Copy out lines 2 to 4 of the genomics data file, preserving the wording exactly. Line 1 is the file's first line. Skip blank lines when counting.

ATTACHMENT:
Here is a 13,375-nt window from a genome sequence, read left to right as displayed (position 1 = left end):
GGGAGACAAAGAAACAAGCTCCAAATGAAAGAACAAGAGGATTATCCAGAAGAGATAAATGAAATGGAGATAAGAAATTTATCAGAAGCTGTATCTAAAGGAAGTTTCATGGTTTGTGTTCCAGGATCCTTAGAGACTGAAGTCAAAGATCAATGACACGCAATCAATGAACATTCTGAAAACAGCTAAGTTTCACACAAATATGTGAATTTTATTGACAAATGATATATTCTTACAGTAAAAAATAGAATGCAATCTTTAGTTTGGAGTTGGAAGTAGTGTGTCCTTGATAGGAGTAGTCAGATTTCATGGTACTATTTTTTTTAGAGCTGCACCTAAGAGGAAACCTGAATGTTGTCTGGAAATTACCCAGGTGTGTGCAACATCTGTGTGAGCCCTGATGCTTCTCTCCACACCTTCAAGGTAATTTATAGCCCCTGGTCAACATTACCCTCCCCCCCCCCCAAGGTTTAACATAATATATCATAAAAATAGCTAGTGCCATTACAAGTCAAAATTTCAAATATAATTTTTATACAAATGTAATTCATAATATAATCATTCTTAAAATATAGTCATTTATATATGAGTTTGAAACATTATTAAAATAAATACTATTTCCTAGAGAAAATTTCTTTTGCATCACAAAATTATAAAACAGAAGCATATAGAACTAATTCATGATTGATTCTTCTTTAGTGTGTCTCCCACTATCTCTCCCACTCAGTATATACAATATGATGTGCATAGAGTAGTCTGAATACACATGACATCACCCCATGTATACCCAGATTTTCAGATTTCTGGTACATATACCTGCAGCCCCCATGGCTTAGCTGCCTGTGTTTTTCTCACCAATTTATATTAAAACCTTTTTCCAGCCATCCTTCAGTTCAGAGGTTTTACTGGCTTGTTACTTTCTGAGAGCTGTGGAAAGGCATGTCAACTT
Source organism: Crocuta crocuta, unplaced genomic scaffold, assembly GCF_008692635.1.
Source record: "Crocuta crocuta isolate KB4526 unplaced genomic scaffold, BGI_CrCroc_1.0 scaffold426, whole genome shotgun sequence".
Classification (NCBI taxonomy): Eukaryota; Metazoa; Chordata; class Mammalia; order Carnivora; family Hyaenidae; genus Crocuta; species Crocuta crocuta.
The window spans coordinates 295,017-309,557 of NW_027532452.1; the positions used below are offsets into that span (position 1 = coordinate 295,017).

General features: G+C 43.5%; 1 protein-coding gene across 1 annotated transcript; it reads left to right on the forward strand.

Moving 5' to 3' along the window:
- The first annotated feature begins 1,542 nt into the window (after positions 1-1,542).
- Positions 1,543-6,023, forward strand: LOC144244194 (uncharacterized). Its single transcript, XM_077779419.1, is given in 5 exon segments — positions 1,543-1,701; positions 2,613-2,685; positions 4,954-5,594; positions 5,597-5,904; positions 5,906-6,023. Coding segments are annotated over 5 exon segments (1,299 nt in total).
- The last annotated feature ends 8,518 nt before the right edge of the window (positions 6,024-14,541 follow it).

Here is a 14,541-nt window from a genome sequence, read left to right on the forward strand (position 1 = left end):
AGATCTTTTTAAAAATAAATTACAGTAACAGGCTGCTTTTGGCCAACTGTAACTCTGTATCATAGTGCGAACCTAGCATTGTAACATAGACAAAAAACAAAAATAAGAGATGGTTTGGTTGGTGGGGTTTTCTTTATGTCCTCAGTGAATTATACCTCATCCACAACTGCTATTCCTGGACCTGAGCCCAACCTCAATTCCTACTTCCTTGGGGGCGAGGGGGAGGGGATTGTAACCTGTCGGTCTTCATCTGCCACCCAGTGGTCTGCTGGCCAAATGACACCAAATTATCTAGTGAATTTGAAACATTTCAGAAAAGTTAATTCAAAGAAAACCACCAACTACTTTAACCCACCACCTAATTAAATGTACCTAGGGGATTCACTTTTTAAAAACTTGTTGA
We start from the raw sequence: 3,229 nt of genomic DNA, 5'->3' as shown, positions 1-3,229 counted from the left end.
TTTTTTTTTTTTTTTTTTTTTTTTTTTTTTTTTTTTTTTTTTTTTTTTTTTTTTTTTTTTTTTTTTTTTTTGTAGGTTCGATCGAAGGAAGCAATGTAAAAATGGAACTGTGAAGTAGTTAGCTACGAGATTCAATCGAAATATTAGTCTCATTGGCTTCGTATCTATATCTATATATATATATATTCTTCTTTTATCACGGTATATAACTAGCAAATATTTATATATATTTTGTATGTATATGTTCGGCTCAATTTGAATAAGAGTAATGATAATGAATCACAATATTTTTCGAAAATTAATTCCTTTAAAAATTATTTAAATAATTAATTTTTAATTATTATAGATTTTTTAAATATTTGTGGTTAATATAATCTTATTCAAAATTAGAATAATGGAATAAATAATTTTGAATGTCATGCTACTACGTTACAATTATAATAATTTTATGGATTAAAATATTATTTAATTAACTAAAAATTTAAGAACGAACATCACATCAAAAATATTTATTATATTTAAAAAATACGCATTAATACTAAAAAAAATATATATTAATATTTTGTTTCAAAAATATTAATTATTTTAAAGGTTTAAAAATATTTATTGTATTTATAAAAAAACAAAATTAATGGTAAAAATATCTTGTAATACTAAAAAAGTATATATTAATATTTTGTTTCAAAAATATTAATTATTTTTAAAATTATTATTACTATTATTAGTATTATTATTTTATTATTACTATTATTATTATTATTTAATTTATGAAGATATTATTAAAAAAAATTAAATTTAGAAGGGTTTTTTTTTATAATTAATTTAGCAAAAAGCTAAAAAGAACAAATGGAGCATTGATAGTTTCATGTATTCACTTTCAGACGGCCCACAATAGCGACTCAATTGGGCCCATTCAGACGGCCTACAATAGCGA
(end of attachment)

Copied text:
GGGAGACAAAGAAACAAGCTCCAAATGAAAGAACAAGAGGATTATCCAGAAGAGATAAATGAAATGGAGATAAGAAATTTATCAGAAGCTGTATCTAAAGGAAGTTTCATGGTTTGTGTTCCAGGATCCTTAGAGACTGAAGTCAAAGATCAATGACACGCAATCAATGAACATTCTGAAAACAGCTAAGTTTCACACAAATATGTGAATTTTATTGACAAATGATATATTCTTACAGTAAAAAATAGAATGCAATCTTTAGTTTGGAGTTGGAAGTAGTGTGTCCTTGATAGGAGTAGTCAGATTTCATGGTACTATTTTTTTTAGAGCTGCACCTAAGAGGAAACCTGAATGTTGTCTGGAAATTACCCAGGTGTGTGCAACATCTGTGTGAGCCCTGATGCTTCTCTCCACACCTTCAAGGTAATTTATAGCCCCTGGTCAACATTACCCTCCCCCCCCCCCAAGGTTTAACATAATATATCATAAAAATAGCTAGTGCCATTACAAGTCAAAATTTCAAATATAATTTTTATACAAATGTAATTCATAATATAATCATTCTTAAAATATAGTCATTTATATATGAGTTTGAAACATTATTAAAATAAATACTATTTCCTAGAGAAAATTTCTTTTGCATCACAAAATTATAAAACAGAAGCATATAGAACTAATTCATGATTGATTCTTCTTTAGTGTGTCTCCCACTATCTCTCCCACTCAGTATATACAATATGATGTGCATAGAGTAGTCTGAATACACATGACATCACCCCATGTATACCCAGATTTTCAGATTTCTGGTACATATACCTGCAGCCCCCATGGCTTAGCTGCCTGTGTTTTTCTCACCAATTTATATTAAAACCTTTTTCCAGCCATCCTTCAGTTCAGAGGTTTTACTGGCTTGTTACTTTCTGAGAGCTGTGGAAAGGCATGTCAACTT
Source organism: Crocuta crocuta, unplaced genomic scaffold, assembly GCF_008692635.1.
Source record: "Crocuta crocuta isolate KB4526 unplaced genomic scaffold, BGI_CrCroc_1.0 scaffold426, whole genome shotgun sequence".